"I belive in the golden rule. The man with the gold.. rules." -- Mr. T

Imminent death of Internet predicted (2.80 / 5) (#8)
by sigwinch on Fri Mar 22, 2002 at 04:25:13 AM EST

Film at 11.

(I'm getting tired of writing these.)

--
I don't want the world, I just want your half.

I suppose I should explain... (4.80 / 10) (#15)
by Jetifi on Fri Mar 22, 2002 at 07:49:28 AM EST

...why I chose the title, as in retrospect it doesn't fit the article all that well.

Thought experiment: I think up some way of scamming people out of large amounts of money. I do it to lots of people, who then tell (for example) the police. The police then tell everybody, using bulletins, TV, etcetera, and gradually behaviour changes so as to make the scam impossible.

The scam is unworkable, because people reacted to it's existence.

The Internet as it stands has the idea of freedom of information at the core. This is not new to you or I.

I recall a quote from Bill Gates, who said that the software industry moves an order of magnitude faster than normal industry. If you think about release cycles, and how rapidly software becomes obsolete, I think this is a reasonable statement. He went on to say that governments move an order of magnitude slower than normal industry. Leaving them two orders out on the software industry, and probably the world of hi-tech in general.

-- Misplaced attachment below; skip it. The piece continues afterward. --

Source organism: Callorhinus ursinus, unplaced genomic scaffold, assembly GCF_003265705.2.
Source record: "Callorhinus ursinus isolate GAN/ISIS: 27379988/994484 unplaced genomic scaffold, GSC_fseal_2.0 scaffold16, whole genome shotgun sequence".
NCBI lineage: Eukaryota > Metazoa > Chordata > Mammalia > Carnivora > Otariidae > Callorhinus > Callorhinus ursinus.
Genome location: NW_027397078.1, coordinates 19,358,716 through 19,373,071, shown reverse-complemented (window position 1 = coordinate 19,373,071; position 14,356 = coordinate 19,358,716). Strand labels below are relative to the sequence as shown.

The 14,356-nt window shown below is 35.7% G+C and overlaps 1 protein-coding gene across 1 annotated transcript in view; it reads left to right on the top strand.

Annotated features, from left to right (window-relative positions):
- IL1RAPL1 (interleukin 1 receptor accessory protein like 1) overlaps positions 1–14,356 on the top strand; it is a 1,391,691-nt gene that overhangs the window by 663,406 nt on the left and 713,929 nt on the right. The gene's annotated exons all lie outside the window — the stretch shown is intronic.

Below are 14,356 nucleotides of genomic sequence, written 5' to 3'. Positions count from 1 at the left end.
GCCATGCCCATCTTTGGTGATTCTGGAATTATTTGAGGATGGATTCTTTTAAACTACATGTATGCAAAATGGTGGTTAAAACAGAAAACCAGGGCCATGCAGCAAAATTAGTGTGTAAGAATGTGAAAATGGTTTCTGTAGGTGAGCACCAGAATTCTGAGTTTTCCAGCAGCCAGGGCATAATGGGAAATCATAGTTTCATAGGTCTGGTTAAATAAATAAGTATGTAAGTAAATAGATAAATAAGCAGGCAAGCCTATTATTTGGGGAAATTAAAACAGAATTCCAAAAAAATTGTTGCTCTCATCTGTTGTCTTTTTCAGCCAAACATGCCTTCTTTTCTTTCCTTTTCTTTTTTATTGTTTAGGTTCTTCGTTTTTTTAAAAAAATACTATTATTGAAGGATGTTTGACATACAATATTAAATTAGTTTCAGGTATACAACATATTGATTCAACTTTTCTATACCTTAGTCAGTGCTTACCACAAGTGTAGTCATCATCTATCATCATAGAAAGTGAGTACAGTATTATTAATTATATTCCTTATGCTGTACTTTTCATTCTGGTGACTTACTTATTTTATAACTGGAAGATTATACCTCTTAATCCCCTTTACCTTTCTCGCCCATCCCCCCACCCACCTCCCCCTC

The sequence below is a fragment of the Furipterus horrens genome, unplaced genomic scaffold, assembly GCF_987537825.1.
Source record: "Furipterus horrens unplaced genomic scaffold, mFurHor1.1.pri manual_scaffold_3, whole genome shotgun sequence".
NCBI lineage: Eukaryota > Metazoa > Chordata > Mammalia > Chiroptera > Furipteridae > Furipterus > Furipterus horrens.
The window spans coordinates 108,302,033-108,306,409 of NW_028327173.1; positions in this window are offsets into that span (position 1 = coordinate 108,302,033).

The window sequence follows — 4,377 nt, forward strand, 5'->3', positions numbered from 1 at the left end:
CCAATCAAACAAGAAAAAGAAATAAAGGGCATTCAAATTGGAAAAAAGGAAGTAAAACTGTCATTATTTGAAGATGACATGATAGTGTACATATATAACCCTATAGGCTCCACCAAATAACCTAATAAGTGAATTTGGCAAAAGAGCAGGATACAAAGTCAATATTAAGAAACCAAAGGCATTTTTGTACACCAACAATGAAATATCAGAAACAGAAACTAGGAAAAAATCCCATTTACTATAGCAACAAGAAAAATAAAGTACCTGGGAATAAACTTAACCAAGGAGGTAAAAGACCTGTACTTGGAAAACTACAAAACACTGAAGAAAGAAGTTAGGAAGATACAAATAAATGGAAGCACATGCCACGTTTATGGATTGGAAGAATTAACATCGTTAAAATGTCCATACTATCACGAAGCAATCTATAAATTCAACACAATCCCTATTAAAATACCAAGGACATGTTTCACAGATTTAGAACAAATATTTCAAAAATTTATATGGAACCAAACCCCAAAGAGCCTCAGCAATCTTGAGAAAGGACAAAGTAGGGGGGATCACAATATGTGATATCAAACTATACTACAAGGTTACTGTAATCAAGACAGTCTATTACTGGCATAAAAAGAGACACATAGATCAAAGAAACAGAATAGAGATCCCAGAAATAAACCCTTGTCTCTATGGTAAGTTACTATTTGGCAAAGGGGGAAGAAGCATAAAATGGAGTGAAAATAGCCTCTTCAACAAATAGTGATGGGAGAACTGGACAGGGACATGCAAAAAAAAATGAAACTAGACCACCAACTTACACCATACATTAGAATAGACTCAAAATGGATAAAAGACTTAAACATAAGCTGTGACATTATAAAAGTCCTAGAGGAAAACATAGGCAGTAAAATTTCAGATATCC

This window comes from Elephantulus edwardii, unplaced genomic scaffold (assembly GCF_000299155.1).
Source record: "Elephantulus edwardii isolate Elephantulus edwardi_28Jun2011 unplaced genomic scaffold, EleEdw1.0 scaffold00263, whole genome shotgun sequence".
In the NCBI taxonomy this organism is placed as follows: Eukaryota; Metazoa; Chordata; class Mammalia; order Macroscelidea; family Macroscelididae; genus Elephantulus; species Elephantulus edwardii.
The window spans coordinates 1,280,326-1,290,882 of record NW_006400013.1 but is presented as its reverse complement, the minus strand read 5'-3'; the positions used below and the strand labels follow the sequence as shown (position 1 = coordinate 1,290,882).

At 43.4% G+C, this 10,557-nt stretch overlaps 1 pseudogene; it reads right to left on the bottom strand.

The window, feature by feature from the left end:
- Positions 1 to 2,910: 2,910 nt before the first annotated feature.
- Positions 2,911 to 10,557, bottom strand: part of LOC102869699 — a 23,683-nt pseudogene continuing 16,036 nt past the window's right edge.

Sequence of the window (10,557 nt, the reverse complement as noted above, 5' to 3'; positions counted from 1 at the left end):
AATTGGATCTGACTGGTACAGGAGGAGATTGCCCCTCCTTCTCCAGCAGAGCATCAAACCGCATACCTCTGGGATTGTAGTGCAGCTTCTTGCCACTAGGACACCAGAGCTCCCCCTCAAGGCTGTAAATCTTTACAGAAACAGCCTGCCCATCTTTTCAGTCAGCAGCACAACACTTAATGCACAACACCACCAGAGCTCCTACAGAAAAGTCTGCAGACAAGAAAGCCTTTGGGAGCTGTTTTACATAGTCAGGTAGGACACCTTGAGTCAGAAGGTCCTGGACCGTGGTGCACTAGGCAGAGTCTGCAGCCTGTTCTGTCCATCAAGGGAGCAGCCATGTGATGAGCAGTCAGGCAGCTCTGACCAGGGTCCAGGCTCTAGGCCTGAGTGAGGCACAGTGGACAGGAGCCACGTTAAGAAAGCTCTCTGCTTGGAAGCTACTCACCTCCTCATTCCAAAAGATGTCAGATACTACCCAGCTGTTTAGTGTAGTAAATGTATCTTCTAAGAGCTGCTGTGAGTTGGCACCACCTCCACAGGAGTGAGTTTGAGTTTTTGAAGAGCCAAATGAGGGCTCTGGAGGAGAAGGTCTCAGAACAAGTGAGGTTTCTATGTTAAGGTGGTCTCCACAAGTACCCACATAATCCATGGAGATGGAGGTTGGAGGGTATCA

Thus, while the Internet and it's concepts are old hat and well understood in places like Kuro5hin (hence the irritance at me digging it all up again, I suspect :-), the entertainment industry has only just caught up. And now they're getting the government involved, and the government is basically being led by the nose at this point in time.

My concern is that this idea of absolute freedom of information is sufficiently threatening (as all new ideas are at first) to not only the government, who have had run-ins with things like the First Amendment before, but also to the entertainment industry; from reading the various statements, it looks as if to them, this idea is analogous to that of the scam I mentioned at the beginning of this comment.